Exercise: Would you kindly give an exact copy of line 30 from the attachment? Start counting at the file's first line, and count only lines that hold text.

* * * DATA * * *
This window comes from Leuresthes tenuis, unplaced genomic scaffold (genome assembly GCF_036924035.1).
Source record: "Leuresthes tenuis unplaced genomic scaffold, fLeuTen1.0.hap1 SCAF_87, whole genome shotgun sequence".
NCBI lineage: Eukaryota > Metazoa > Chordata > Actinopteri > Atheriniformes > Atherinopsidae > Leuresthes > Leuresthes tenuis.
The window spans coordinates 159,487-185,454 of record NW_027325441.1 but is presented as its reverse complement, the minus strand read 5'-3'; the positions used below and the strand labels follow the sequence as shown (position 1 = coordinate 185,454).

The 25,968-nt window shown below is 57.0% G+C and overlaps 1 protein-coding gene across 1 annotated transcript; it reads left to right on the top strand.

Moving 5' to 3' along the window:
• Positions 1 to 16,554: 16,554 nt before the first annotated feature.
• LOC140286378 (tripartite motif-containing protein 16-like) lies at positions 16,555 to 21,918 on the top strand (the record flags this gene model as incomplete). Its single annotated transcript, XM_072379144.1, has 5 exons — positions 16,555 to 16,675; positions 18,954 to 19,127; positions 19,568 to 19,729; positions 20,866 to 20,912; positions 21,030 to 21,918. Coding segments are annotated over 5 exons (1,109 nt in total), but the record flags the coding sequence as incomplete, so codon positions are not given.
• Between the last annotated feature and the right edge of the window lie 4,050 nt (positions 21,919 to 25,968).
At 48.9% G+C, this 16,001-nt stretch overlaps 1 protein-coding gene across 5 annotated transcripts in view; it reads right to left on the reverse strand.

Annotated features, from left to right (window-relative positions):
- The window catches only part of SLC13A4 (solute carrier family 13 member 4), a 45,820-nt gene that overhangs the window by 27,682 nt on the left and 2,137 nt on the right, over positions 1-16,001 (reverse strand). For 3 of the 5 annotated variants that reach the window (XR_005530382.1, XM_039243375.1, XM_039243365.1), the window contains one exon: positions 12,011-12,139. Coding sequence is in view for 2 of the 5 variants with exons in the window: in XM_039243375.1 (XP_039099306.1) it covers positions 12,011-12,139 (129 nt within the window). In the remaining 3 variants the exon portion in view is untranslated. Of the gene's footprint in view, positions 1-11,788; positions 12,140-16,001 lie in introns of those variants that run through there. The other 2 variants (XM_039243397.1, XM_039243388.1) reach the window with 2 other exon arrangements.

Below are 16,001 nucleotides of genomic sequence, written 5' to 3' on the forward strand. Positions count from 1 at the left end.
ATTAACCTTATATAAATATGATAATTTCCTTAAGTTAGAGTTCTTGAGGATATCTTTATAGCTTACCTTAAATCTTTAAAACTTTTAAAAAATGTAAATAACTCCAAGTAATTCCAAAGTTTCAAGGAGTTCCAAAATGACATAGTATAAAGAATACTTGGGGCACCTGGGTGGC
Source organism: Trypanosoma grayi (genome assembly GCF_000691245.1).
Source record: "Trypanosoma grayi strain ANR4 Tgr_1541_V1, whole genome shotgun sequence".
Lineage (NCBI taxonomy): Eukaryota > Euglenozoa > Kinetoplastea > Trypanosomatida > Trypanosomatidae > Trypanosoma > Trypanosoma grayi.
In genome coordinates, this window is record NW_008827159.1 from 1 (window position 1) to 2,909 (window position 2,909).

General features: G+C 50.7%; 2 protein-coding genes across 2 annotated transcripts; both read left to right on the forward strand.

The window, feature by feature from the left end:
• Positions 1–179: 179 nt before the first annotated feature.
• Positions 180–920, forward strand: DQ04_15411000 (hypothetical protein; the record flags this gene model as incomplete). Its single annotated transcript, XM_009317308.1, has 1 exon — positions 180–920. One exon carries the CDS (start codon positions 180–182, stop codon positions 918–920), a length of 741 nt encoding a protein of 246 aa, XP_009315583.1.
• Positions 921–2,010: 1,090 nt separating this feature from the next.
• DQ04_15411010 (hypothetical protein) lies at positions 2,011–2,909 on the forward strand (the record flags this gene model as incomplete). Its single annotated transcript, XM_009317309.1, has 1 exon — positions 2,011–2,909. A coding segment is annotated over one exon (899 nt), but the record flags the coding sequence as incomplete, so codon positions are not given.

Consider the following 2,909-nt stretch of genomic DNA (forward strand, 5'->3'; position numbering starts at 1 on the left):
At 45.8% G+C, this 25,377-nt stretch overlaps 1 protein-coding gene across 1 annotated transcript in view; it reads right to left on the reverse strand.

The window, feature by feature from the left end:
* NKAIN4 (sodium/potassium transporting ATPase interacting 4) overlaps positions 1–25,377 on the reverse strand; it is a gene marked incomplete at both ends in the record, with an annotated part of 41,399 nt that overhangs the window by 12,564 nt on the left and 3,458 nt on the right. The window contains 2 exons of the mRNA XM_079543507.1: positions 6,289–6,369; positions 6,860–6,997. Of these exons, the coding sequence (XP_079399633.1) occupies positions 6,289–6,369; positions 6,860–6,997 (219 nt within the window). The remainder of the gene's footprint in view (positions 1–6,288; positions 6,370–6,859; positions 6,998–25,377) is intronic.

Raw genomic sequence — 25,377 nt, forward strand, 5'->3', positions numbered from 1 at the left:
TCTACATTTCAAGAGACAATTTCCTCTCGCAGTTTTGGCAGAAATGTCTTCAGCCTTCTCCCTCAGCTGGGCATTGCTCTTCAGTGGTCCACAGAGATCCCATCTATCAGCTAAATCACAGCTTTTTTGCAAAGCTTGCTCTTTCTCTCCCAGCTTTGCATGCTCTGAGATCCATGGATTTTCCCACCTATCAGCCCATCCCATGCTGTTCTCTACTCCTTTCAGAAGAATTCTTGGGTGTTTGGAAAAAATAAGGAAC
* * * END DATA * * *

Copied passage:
TCTACATTTCAAGAGACAATTTCCTCTCGCAGTTTTGGCAGAAATGTCTTCAGCCTTCTCCCTCAGCTGGGCATTGCTCTTCAGTGGTCCACAGAGATCCCATCTATCAGCTAAATCACAGCTTTTTTGCAAAGCTTGCTCTTTCTCTCCCAGCTTTGCATGCTCTGAGATCCATGGATTTTCCCACCTATCAGCCCATCCCATGCTGTTCTCTACTCCTTTCAGAAGAATTCTTGGGTGTTTGGAAAAAATAAGGAAC